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Heavy Equipment Called to Duty During Blizzard of ’96

Wed January 18, 2006 - National Edition
Construction Equipment Guide

Ten years ago, the snow was so deep that the Virginia Department of Transportation’s (VDOT) normal fleet couldn’t handle the job.

Massive snow blowers, bulldozers and motorgraders were called into service to churn through 30 in. of snow during the Blizzard of ’96, which hit Jan. 6.

VDOT crews and contractors battled 2 ft. of snow — and sometimes more — and winds that blew 26 knots leaving 12-ft. snow drifts. VDOT’s Transportation Emergency Operations Center fielded more than 135,000 calls during the snow emergency of Jan. 6 to 13, 1996.

While statewide weather conditions were clearly different 10 years to the day later, the memories of that storm are still as fresh as a snow-covered mountain for many VDOT employees.

One estimate of snow removed by crews in Salem District alone was 8 million tons (7.3 million t). Within approximately three days of the blizzard, it was apparent that major machinery was needed to handle the snow volume in the Roanoke and New River valleys. Snow blowers, bulldozers and motorgraders were dispatched to clear narrow paths through the approximately 30 in. of snow.

Snow blowers weren’t pressed into service again in this region for approximately 10 years when they were turned loose on 10-ft. snow drifts created by a late February 2005 storm.

In order to combat big snow storms such as this one, VDOT relied on in-house snow removal workers as well as independent contractors. In 1996, 6,000 VDOT employees or contract employees were plowing, sanding and salting for seven consecutive days or more.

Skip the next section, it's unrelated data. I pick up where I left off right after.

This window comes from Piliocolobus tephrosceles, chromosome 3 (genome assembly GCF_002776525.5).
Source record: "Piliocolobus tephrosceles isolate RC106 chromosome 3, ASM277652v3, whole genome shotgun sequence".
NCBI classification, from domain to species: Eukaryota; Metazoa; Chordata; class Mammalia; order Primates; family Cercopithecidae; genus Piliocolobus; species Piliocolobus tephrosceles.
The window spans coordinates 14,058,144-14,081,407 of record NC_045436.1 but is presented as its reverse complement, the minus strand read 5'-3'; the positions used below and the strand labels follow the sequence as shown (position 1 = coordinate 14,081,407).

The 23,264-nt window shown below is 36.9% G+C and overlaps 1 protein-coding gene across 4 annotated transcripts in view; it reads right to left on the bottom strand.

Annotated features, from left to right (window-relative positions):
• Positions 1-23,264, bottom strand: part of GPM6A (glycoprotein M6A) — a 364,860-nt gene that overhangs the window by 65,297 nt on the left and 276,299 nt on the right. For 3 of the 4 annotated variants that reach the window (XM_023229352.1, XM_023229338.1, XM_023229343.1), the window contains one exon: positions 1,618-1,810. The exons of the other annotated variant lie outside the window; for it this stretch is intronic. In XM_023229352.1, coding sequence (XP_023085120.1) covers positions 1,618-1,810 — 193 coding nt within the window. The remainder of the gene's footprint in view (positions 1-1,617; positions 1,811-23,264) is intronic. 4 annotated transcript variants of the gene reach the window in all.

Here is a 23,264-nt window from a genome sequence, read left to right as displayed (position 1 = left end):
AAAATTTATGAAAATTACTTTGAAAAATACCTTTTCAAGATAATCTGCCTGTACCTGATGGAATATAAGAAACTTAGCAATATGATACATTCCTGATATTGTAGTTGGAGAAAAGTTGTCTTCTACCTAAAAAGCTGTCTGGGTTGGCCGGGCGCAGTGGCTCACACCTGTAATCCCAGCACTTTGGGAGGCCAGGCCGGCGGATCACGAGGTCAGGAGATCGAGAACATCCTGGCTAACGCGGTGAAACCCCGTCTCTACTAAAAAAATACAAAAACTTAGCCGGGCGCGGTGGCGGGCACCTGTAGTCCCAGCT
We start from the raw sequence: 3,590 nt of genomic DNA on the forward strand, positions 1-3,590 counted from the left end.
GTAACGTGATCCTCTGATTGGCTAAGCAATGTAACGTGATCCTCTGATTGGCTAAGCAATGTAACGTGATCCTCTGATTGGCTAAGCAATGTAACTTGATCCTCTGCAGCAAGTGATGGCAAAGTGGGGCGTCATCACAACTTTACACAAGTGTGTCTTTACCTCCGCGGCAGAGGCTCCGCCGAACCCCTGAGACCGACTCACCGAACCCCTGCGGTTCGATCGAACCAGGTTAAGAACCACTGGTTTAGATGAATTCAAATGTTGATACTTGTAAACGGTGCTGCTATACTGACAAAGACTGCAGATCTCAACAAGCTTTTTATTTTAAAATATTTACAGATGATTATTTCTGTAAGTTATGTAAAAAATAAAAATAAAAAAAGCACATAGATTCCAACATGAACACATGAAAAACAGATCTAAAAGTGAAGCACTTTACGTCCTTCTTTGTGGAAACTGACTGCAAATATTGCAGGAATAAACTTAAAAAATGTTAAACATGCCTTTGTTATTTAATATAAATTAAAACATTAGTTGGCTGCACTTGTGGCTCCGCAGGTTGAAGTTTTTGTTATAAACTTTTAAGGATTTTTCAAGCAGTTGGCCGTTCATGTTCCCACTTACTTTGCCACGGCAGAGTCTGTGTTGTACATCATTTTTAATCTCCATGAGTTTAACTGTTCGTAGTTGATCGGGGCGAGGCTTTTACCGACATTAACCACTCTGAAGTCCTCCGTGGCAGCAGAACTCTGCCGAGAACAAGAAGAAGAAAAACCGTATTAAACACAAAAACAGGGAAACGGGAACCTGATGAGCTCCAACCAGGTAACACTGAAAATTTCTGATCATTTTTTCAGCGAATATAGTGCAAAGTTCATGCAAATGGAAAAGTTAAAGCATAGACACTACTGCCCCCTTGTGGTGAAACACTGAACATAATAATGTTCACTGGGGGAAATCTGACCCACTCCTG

The Lynchburg District received as much as 21 in. of snow in the initial blast in some areas. Schools were closed for a week or more.

Staunton District employees noted in their post-snow critique that high-volume snow events such as this one present unique challenges.

“There was nowhere to place the snow,” Staunton operators said during the critique. “Snow plows couldn’t get the snow over the ridge of the snow bank.”

Bristol District crews were trapped at the Fort Blackmore Area Headquarters by downed trees. They worked 37 hours straight cutting through trees and continuing to help people, including a man with heart problems who was stranded.

VDOT’s Fredericksburg District averaged 20 to 25 in. of snow and ice that fell throughout the 14-county region. Snow drifts averaged 4 to 6 ft. high on the interstate and other open areas on primary and secondary routes.

“Motorists abandoned their vehicles on the interstate, which hampered plowing efforts,” said Fredericksburg Public Affairs Officer Tina Bundy. “Schools were closed for five to 10 days on average.”

In Loudoun County, a husband and wife were stranded in their car for 18 hours because of snow drifts. Their cell phone did not work until the 18th hour of their ordeal. Police called VDOT and Northern Virginia District sent a crew with a loader and grader (with a drift plow) to rescue the couple.

The Richmond area got 9.5 in. of snow. Jim Smith, now Richmond District maintenance engineer, remembers the Blizzard of ’96 well.

“I was resident engineer in Chesterfield at the time,” Smith said. “As the event went on, we hired every truck, loader and motorgrader we could find. I believe at one time, we had 52 hired motorgrader operators working in our residency. And, even with that level of effort, we couldn’t accomplish much in the subdivisions. The ice bond was so hard that the motorgrader blades were pretty ineffective in cutting it off. We ate up a lot of blades trying.”

Culpeper Public Affairs Officer Dee Brooking and her husband volunteered for day-shift switchboard duty at the Culpeper district office. They went from no calls on Jan. 5 to all lines lit up without a break by Jan. 8.

The price tag from this one statewide snow event: $39.6 million. The snow removal budget for the entire year in 1996 was $43.5 million.

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